02 May 2019 Story Ecosystems and Biodiversity

Towards sustainable desalination

Photo Credit: Starsend (Wikimedia Commons)

Did you know that several countries, such as the Maldives, Malta and the Bahamas, meet all their water needs through the desalination process—that is, they convert seawater to freshwater?

Oceans cover 70 per cent of the planet. They provide nourishment for over three billion people and absorb 30 per cent of carbon dioxide released into the atmosphere and 90 per cent of the heat from climate change. Increasingly, they are also providing freshwater for a burgeoning population.

While there’s no shortage of seawater, it’s important to understand and monitor the impact of the rapidly growing number of desalination plants on the environment. Desalination is the process of removing salts from water and a by-product of the process is toxic brine which can degrade coastal and marine ecosystems unless treated.

Al Kaluf desalination plant in Oman
Photo Credit: Starsend at English Wikipedia

In most desalination processes, for every litre of potable water produced, about 1.5 litres of liquid polluted with chlorine and copper are created. When pumped back into the ocean, the toxic brine depletes oxygen and impacts organisms along the food chain.

“Increased salinity and temperature can cause a decrease in the dissolved oxygen content, resulting in conditions called hypoxia,” says Manzoor Qadir, Assistant Director of the United Nations University Institute for Water, Environment and Health (UNU-INWEH).

This can harm organisms living on or in the bottom of a water body and translate into observable effects throughout the food chain. In addition, certain compounds (e.g. copper, chloride) used in the desalination pre-treatment process can be toxic to organisms in the receiving water, according to Qadir.

Saudi Arabia (population 34 million) gets about 50 per cent of its drinking water from desalination.

A 2018 United Nations study says there are now almost 16,000 desalination plants operating in 177 countries, producing a volume of freshwater equivalent to almost half the average flow over the Niagara Falls. However, the toxic brine which is usually dumped in the sea, risks contaminating food chains if left untreated.

Rising water demands associated with population growth, increased water consumption per capita and economic growth, coupled with diminishing water supplies due to climate change and contamination, are exacerbating water scarcity in most world regions.

The study says unconventional water resources, such as those resulting from desalination, are key to support Sustainable Development Goal 6 (to ensure availability and sustainable management of water and sanitation for all), but that innovation in brine management and disposal is required: seawater desalination can extend water supplies beyond what is available from the hydrological cycle.

Challenges and opportunities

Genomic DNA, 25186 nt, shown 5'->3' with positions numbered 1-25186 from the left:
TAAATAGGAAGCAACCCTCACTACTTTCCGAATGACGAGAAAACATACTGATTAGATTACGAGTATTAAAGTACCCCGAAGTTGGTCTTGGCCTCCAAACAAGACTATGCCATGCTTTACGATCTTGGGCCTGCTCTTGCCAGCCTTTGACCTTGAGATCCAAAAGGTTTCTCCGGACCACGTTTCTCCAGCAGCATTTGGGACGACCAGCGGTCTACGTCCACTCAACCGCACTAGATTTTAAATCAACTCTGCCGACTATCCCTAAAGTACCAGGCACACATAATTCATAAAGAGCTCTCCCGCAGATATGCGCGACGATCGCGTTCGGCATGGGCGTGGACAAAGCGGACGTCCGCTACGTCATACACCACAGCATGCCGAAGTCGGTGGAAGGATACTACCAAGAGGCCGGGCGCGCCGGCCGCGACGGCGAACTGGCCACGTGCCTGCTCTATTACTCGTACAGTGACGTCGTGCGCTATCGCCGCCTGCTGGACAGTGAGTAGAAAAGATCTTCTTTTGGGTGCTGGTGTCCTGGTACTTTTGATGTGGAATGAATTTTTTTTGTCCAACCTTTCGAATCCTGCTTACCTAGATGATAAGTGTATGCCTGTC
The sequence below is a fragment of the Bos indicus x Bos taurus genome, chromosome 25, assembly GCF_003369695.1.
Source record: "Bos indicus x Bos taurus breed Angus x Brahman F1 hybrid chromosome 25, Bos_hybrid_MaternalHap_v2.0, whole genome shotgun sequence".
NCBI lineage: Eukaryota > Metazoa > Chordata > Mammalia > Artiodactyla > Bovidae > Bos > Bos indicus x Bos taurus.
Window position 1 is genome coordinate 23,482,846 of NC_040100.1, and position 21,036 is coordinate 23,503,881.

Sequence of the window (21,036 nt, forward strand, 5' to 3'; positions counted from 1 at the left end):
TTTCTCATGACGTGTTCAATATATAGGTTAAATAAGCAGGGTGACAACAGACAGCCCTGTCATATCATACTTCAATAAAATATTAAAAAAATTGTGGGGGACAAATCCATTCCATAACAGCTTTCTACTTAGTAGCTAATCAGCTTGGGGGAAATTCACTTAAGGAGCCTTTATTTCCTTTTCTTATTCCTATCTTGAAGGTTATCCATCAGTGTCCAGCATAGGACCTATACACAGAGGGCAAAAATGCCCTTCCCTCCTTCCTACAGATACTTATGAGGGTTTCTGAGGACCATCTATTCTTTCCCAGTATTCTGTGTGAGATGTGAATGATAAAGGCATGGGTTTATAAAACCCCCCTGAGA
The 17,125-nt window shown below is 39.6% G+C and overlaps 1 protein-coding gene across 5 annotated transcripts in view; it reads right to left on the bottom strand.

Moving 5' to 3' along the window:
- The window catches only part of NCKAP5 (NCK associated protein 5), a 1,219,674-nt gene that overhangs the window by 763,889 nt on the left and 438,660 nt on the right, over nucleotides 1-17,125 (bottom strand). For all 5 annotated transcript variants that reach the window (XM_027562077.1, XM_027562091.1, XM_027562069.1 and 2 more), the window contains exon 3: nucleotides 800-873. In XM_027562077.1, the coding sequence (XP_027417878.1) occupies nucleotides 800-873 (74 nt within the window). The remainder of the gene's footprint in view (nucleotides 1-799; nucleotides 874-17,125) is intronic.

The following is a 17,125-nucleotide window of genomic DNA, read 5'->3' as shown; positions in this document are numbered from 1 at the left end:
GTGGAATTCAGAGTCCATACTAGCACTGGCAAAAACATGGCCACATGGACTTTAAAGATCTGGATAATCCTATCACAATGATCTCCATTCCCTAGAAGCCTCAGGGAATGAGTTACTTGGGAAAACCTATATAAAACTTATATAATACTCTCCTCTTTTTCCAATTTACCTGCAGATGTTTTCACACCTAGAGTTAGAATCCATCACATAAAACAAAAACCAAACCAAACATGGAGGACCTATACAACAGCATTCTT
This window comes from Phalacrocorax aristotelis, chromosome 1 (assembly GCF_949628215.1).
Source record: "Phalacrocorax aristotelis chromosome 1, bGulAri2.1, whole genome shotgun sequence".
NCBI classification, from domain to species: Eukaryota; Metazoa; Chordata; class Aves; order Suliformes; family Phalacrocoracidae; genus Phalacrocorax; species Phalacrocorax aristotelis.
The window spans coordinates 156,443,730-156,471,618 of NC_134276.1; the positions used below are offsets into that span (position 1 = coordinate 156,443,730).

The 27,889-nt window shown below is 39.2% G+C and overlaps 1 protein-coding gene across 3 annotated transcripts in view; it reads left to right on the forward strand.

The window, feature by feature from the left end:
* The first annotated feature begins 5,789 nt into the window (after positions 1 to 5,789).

Brine production and high-energy consumption are key downsides of desalination. Disposal of toxic brine is both costly and associated with negative environmental impacts. “Our estimates reveal brine production to be around 142 million m3 /day, approximately 50 per cent greater than previous quantifications,” says the study.

On a more positive note, many desalination plants are in areas with plenty of sunshine where solar power can provide a more sustainable energy solution.

Research suggests there are also economic opportunities associated with brine, such as commercial salt, metal recovery and the use of brine in fish production systems.

Desalination plants are not new. This picture of a desalination plant in Eilat, Israel, was taken in 1964.
Photo Credit: Moshe Pridan (Israel National Photo Collection)

Desalination is currently concentrated in high-income and developed countries. For affordable and environmentally friendly systems to be rolled out in low-income and lower middle-income countries, technological innovations are necessary, along with innovative financial mechanisms to support the sustainability of desalination schemes, says the study produced by the United Nations University Institute for Water, Environment and Health (UNU-INWEH) Canada project on Unconventional Water Resources.

Concentrated brine is wastewater—we have the means to tackle it

Globally, 80 per cent of wastewater ends up in our seas, rivers, lakes, and wetlands. Under the Global Programme of Action for the Protection of the Marine Environment from Land-based Activities, UN Environment is working to prevent degradation from land-based activities, such as the operation of desalination plants. The Global Programme also hosts and acts as the secretariat for the Global Wastewater Initiative.

This Initiative is getting people to move away from waste removal and towards resource recovery. It focuses on capacity-building and training, promotion of best practices and technologies, awareness raising and communication, and addressing data gaps.

In March 2019, the United Nations Environment Assembly adopted a resolution on the protection of the marine environment from land-based activities.

Among other things, Member States agreed to “enhance the mainstreaming of the protection of coastal and marine ecosystems in policies, particularly those addressing environmental threats caused by increased nutrient, wastewater, marine litter and microplastics in support of the 2030 Agenda as a framework for sustainable development.”

Financing wastewater improvements can be challenging, so UN Environment is in the process of setting up a facility to engage the private sector to upscale business models for wastewater management,” says UN Environment wastewater expert Birguy Lamizana. “It is also developing scientific knowledge and policy recommendations to support decision-making.”

For further information please contact Birguy Lamizana: [email protected]